stanch

1
[ stawnch, stanch, stahnch ]
/ stɔntʃ, stæntʃ, stɑntʃ /

verb (used with object)

to stop the flow of (a liquid, especially blood).
to stop the flow of blood or other liquid from (a wound, leak, etc.).
Archaic. to check, allay, or extinguish.

verb (used without object)

to stop flowing, as blood; be stanched.

noun

Also called flash-lock, navigation weir. a lock that, after being partially emptied, is opened suddenly to send a boat over a shallow place with a rush of water.
Also staunch.

Origin of stanch

1
1275–1325; Middle English stanchen, staunchen (v.) < Old French estanchier to close, stop, slake (thirst) < Vulgar Latin *stanticāre, equivalent to Latin stant- (stem of stāns, present participle of stāre to stand) + -icāre causative suffix

Related forms

stanch·a·ble, adjectivestanch·er, nounun·stanch·a·ble, adjective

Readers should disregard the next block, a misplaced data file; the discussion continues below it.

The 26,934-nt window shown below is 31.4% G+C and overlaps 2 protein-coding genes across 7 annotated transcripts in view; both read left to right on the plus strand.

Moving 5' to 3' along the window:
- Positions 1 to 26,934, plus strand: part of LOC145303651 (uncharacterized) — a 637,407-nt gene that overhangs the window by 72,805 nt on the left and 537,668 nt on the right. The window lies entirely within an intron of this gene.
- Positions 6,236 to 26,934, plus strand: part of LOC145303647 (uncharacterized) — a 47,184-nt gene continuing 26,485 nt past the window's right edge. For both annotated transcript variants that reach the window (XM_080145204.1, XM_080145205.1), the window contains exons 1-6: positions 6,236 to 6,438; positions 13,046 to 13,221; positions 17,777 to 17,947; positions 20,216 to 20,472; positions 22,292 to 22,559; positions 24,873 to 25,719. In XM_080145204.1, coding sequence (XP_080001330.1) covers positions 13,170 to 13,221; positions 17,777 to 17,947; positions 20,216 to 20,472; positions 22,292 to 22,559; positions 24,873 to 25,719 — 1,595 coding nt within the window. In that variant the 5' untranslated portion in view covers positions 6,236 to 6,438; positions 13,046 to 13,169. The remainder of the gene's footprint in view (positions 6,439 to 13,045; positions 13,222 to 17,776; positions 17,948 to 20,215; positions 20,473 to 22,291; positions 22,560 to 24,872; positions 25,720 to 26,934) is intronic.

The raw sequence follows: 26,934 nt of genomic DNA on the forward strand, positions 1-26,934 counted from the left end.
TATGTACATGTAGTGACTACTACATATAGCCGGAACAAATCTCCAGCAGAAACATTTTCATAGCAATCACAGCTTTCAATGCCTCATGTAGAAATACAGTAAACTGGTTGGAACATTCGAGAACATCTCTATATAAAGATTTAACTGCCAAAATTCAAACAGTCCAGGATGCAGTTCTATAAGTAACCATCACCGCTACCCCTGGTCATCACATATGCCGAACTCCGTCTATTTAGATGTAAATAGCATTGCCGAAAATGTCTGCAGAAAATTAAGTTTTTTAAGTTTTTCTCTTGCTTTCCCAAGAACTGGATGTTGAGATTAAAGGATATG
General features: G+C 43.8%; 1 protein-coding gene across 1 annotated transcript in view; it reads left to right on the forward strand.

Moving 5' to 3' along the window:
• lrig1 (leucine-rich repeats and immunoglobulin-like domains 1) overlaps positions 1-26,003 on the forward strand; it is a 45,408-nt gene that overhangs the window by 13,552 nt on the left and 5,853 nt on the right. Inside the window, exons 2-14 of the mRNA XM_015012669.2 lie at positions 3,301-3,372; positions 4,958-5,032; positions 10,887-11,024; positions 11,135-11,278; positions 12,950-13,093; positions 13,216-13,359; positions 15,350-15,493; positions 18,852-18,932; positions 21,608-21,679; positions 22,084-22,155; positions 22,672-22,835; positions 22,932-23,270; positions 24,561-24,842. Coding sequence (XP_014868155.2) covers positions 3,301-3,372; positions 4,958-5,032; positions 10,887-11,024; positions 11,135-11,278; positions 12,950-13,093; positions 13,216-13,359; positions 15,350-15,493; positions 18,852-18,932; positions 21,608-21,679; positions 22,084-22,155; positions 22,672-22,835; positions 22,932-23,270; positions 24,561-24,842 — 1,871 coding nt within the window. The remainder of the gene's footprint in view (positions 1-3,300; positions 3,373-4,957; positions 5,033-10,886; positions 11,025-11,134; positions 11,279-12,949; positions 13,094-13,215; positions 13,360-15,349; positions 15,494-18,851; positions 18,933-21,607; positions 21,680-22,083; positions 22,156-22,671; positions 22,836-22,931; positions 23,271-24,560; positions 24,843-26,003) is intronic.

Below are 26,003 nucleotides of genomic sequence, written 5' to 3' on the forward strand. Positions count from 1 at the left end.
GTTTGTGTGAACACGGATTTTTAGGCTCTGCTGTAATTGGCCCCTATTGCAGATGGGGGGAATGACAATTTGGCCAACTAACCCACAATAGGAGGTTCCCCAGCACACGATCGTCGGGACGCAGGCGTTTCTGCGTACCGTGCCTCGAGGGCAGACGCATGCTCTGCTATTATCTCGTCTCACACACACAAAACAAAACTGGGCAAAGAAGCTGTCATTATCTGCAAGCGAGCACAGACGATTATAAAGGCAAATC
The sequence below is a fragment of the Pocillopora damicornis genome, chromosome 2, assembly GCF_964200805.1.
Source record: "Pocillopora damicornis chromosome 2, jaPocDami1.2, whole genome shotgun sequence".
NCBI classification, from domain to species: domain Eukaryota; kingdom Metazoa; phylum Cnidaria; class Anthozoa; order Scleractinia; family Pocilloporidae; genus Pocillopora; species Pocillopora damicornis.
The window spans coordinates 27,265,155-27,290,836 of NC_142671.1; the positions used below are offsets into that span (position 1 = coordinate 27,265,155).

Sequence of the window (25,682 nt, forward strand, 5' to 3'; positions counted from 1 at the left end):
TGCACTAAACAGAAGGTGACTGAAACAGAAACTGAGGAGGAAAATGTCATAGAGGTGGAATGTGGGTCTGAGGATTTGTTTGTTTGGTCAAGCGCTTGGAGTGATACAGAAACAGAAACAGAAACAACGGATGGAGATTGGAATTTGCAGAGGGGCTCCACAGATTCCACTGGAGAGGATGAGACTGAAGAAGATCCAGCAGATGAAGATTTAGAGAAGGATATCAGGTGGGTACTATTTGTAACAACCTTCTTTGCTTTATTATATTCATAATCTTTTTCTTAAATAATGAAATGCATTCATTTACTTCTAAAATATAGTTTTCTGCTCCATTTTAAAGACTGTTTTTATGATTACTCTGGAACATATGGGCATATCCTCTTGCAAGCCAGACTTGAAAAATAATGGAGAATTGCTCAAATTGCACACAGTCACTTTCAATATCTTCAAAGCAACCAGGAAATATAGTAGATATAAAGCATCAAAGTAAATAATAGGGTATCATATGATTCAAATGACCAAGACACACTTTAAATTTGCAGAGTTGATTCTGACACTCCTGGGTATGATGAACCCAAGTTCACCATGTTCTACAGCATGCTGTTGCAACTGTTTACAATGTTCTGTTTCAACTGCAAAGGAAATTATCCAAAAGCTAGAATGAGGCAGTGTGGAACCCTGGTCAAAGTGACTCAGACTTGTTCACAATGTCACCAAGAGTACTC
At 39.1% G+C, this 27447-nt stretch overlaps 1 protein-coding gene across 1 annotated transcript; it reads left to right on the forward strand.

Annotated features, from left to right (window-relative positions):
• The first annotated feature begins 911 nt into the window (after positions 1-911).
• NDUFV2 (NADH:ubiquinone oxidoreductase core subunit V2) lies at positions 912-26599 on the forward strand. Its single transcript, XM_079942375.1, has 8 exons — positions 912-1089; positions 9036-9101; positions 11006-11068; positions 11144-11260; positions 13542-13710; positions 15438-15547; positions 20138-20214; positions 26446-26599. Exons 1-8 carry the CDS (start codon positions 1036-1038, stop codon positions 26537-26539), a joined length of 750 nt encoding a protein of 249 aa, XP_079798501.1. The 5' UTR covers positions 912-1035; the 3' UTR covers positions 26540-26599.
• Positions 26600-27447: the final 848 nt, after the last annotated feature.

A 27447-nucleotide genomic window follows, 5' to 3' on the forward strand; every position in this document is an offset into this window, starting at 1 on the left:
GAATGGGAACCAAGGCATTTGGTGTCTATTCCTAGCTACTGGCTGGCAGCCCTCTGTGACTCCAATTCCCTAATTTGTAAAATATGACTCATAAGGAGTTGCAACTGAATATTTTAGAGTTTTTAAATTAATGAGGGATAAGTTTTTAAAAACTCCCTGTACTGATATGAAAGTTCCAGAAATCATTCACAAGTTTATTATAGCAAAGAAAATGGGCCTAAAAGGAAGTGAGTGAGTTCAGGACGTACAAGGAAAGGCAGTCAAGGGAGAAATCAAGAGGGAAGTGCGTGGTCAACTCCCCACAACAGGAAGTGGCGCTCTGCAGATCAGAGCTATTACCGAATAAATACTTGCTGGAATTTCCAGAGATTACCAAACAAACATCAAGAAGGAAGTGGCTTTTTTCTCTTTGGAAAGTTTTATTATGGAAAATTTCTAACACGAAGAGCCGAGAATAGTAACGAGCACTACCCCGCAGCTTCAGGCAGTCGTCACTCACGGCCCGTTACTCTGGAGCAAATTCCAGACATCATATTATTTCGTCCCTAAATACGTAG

Definition for stanch (2 of 2)

stanch

2
[ stawnch, stahnch, stanch ]
/ stɔntʃ, stɑntʃ, stæntʃ /

adjective, stanch·er, stanch·est.

Related forms

stanch·ly, adverbstanch·ness, noun
Dictionary.com Unabridged Based on the Random House Unabridged Dictionary, © Random House, Inc. 2019

Examples from the Web for stanch

British Dictionary definitions for stanch

stanch

staunch (stɔːntʃ)

/ (stɑːntʃ) /

verb

to stem the flow of (a liquid, esp blood) or (of a liquid) to stop flowing
to prevent the flow of a liquid, esp blood, from (a hole, wound, etc)
an archaic word for assuage

noun

a primitive form of lock in which boats are carried over shallow parts of a river in a rush of water released by the lock

Derived Forms

stanchable or staunchable, adjectivestancher or stauncher, noun

Word Origin for stanch

C14: from Old French estanchier, from Vulgar Latin stanticāre (unattested) to cause to stand, from Latin stāre to stand, halt
Collins English Dictionary - Complete & Unabridged 2012 Digital Edition © William Collins Sons & Co. Ltd. 1979, 1986 © HarperCollins Publishers 1998, 2000, 2003, 2005, 2006, 2007, 2009, 2012